1Alfred Wegener Institute for Polar and Marine Research, Potsdam, Germany
2Institute of Energy and Climate Research – Stratosphere (IEK-7), Forschungszentrum Jülich, Jülich, Germany
3NorthWest Research Associates, Inc., Socorro, New Mexico, USA
4New Mexico Institute of Mining and Technology, Socorro, New Mexico, USA
5Jet Propulsion Laboratory, California Institute of Technology, Pasadena, California, USA
6University of York, York, UK
7Old Dominion University, Norfolk, VA, USA
8Institute of Meteorology and Climate Research, Karlsruhe Institute of Technology, Karlsruhe, Germany
9University of Wuppertal, Department of Physics, Wuppertal, Germany
10ISAC-CNR, Bologna, Italy
11Central Aerological Observatory, Dolgoprudny, Russia
Received: 13 Sep 2012 – Discussion started: 05 Oct 2012
Abstract. Stratospheric chemistry and denitrification are simulated for the Arctic winter 2009/2010 with the Lagrangian Chemistry and Transport Model ATLAS. A number of sensitivity runs is used to explore the impact of uncertainties in chlorine activation and denitrification on the model results. In particular, the efficiency of chlorine activation on different types of liquid aerosol versus activation on nitric acid trihydrate clouds is examined. Additionally, the impact of changes in reaction rate coefficients, in the particle number density of polar stratospheric clouds, in supersaturation, temperature or the extent of denitrification is investigated. Results are compared to satellite measurements of MLS and ACE-FTS and to in-situ measurements onboard the Geophysica aircraft during the RECONCILE measurement campaign. It is shown that even large changes in the underlying assumptions have only a small impact on the modelled ozone loss, even though they can cause considerable differences in chemical evolution of other species and in denitrification. Differences in column ozone between the sensitivity runs stay below 10% at the end of the winter. Chlorine activation on liquid aerosols alone is able to explain the observed magnitude and morphology of the mixing ratios of active chlorine, reservoir gases and ozone. This is even true for binary aerosols (no uptake of HNO3 from the gas-phase allowed in the model). Differences in chlorine activation between sensitivity runs are within 30%. Current estimates of nitric acid trihydrate (NAT) number density and supersaturation imply that, at least for this winter, NAT clouds play a relatively small role compared to liquid clouds in chlorine activation. The change between different reaction rate coefficients for liquid or solid clouds has only a minor impact on ozone loss and chlorine activation in our sensitivity runs.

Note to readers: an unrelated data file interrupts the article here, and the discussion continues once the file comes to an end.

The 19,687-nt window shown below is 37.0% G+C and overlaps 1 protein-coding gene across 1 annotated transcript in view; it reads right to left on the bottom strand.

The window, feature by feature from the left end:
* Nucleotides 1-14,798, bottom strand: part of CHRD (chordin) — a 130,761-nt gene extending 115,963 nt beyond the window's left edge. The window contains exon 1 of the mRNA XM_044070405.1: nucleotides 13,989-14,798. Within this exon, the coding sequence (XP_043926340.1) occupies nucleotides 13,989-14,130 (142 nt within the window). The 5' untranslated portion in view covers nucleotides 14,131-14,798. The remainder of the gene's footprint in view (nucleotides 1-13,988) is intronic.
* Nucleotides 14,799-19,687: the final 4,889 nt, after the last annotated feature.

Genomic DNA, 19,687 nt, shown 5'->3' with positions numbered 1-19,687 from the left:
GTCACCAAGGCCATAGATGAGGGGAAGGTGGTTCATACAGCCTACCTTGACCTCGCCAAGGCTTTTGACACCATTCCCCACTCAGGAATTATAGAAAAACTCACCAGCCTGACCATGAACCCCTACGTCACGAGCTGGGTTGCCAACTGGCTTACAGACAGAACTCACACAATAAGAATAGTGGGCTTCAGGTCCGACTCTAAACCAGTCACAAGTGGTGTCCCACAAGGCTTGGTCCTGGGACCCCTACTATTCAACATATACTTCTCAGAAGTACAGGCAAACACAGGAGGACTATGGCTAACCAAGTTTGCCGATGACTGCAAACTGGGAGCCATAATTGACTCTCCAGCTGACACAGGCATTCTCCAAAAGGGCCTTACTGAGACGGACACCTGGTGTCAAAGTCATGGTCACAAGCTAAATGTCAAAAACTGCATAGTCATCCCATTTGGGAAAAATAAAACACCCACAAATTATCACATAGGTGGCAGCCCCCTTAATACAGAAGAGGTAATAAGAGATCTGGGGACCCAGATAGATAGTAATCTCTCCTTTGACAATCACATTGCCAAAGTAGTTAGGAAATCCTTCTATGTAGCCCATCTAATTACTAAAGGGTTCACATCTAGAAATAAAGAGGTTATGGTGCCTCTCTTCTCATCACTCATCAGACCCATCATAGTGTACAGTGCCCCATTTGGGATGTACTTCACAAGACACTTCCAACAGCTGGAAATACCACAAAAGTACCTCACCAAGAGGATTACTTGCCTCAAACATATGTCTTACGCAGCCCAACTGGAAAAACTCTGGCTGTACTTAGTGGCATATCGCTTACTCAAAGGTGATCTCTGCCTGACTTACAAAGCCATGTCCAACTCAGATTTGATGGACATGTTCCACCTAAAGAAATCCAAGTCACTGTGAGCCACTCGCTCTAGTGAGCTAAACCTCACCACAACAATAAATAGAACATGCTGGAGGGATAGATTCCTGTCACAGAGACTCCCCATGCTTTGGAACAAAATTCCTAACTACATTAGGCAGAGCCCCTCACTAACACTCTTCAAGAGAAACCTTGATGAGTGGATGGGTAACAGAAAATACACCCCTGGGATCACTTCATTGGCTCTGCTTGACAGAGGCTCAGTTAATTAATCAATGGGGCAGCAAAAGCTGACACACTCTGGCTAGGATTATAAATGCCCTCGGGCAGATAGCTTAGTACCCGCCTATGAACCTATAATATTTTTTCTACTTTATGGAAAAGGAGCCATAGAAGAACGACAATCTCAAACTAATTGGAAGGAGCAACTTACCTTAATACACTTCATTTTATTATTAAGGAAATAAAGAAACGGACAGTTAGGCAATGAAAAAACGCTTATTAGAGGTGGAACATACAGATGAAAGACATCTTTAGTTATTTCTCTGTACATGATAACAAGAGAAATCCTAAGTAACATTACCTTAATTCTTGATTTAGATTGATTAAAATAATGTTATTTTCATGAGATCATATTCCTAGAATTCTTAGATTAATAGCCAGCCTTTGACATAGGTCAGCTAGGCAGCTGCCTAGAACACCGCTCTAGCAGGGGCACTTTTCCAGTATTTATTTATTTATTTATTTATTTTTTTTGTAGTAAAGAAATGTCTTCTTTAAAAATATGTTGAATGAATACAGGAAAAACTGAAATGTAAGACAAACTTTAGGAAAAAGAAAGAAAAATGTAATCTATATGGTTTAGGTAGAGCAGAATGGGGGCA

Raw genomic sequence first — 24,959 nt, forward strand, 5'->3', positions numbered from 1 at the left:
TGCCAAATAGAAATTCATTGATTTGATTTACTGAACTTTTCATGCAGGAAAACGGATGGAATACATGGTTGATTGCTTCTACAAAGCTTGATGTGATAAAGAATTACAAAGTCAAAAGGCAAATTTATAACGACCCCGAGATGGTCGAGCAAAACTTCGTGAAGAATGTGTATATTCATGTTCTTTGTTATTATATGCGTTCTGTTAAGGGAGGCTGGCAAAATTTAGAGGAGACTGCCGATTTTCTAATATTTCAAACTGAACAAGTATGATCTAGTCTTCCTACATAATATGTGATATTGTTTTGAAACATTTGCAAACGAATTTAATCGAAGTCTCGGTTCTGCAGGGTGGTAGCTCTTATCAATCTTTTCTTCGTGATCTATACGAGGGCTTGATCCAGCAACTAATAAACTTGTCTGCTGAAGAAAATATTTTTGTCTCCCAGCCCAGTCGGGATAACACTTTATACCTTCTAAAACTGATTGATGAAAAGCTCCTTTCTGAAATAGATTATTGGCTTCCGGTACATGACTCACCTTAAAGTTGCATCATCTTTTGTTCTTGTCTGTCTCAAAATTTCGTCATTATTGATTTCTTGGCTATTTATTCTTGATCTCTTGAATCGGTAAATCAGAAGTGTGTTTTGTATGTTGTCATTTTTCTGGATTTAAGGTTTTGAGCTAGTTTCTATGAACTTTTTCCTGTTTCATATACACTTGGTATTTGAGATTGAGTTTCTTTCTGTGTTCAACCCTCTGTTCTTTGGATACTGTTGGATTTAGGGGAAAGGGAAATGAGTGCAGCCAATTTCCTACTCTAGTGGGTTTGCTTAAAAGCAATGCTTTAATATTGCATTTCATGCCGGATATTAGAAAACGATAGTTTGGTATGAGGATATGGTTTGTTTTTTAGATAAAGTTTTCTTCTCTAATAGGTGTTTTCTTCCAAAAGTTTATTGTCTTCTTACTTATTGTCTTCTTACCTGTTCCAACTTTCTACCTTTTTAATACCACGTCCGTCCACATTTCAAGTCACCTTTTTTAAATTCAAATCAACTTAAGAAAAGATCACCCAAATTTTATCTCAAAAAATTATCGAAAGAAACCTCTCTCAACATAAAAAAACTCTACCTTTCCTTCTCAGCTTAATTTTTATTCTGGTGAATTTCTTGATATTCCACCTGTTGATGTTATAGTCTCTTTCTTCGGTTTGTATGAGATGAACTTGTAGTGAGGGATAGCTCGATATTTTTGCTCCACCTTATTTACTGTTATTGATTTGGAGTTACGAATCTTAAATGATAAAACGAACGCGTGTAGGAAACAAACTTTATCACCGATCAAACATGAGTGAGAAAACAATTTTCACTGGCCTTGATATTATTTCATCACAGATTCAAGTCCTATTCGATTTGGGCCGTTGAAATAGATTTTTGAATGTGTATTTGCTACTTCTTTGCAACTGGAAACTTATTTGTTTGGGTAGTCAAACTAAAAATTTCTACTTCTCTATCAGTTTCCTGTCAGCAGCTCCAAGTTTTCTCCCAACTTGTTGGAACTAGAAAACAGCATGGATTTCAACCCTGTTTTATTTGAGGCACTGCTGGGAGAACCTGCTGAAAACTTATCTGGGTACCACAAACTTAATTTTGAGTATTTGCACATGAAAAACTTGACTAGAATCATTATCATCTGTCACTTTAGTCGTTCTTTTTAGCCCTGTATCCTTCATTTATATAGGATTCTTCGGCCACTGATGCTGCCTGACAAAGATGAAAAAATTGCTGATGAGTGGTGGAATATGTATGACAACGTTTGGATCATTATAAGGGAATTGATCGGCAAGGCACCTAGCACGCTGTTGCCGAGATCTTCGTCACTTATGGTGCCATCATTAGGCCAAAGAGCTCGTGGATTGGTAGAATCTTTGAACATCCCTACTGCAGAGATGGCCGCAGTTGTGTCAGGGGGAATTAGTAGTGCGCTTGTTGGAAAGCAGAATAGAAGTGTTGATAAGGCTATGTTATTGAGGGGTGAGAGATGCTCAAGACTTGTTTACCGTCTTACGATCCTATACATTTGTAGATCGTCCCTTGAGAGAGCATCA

Revised: 12 Mar 2013 – Accepted: 24 Mar 2013 – Published: 17 Apr 2013
Wohltmann, I., Wegner, T., Müller, R., Lehmann, R., Rex, M., Manney, G. L., Santee, M. L., Bernath, P., Sumińska-Ebersoldt, O., Stroh, F., von Hobe, M., Volk, C. M., Hösen, E., Ravegnani, F., Ulanovsky, A., and Yushkov, V.: Uncertainties in modelling heterogeneous chemistry and Arctic ozone depletion in the winter 2009/2010, Atmos. Chem. Phys., 13, 3909-3929, doi:10.5194/acp-13-3909-2013, 2013.